White House spokesman Jay Carney said Wednesday that given the nature of Pollard's crimes, it was doubtful that the US would change its position on the matter.
Pollard was convicted of espionage in 1986 and sentenced to 30 years in prison. His term is set to end on November 2015, but his failing health has prompted a massive campaign for his early release.
'Free Pollard' rally (Archives: Zvika Klein)
President Peres, who is on a six-day visit in the US, during which he will be awarded the Presidential Medal of Freedom, is planning to ask that Obama grant a presidential pardon to Pollard on humanitarian grounds.
Washington, however, remains unrelenting on the matter: "Our position has not changed and will not change today," Carney told journalists at a daily briefing.
"I would simply remind you that Mr. Pollard was convicted of very serious crimes."
Still, the Committee to Bring Jonathan Pollard Home expressed hope that Obama would have a change of heart: "We hope that President Obama will think favorably on the personal, humanitarian request of the president of Israel – which is the United States' biggest friend."
The Justice for Pollard campaign issued a statement saying that "The White House statement that its position on Jonathan Pollard has not changed, is not new and it is not news.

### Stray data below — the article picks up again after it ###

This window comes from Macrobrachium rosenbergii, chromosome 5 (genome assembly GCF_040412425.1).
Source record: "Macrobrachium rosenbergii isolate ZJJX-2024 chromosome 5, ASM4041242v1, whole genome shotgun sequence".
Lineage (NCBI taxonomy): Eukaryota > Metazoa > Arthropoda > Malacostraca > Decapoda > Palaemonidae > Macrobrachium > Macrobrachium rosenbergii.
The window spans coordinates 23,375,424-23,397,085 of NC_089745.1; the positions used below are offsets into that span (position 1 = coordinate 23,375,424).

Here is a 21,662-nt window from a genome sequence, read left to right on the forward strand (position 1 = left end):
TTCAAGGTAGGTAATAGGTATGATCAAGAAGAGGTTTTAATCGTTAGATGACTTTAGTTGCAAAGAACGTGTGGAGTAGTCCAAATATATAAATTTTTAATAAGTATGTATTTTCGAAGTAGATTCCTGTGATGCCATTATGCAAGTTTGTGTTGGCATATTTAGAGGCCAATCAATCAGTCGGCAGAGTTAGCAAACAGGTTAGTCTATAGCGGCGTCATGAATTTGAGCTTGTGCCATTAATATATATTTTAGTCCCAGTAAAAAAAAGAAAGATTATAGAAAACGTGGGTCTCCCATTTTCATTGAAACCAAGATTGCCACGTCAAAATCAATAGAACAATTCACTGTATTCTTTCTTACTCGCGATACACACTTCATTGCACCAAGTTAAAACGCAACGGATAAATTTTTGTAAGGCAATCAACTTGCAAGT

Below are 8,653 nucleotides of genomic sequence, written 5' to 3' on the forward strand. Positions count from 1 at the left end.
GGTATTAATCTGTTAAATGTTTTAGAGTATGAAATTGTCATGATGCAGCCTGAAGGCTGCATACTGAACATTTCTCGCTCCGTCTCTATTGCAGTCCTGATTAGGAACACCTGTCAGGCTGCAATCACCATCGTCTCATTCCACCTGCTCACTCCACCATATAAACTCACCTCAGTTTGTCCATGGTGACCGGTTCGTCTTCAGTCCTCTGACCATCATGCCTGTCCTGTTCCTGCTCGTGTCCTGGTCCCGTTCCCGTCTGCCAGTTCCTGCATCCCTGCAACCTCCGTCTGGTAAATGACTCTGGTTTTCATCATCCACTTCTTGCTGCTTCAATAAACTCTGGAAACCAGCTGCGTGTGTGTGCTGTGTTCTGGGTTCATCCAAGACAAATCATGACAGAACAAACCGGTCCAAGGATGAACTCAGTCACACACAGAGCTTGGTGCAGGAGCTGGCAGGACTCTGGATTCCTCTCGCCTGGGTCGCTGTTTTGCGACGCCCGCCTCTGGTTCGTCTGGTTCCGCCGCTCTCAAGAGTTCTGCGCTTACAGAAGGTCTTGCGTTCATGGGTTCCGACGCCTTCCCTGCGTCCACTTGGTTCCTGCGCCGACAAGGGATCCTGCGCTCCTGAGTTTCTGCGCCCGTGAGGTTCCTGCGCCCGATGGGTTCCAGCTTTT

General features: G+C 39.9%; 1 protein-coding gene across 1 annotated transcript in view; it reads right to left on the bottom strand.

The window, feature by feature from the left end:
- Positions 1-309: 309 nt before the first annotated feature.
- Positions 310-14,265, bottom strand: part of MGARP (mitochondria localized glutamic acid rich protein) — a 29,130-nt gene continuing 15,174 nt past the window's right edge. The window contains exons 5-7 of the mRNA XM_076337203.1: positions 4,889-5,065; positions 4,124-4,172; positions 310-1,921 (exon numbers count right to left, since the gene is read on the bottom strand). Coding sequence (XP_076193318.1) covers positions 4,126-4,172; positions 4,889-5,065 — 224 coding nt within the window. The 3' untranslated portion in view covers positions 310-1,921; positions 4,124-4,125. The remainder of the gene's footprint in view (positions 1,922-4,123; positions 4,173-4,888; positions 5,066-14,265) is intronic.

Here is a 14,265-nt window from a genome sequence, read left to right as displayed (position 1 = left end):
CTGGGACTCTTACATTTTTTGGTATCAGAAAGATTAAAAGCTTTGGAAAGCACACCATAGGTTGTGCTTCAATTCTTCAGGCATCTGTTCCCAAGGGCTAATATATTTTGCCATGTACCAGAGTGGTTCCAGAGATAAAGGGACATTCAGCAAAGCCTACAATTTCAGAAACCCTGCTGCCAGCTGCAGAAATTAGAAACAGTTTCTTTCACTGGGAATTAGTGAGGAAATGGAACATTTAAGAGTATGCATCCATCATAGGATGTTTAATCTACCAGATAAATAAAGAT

"If there were anything significant in the White House statement today, it was the additional comment that the White House position 'will not change today.' This comes as no surprise.
"President Peres is making his request of President Obama today to release Jonathan Pollard. As soon as a definite answer from Mr. Obama to Mr. Peres is made public, then and only then will we know whether or not Mr. Peres' appeal for clemency for Jonathan was rejected or accepted.
"At this time the fate of Jonathan Pollard continues to hang in the balance. The Pollards urge everyone to intensify their efforts and to redouble their prayers."
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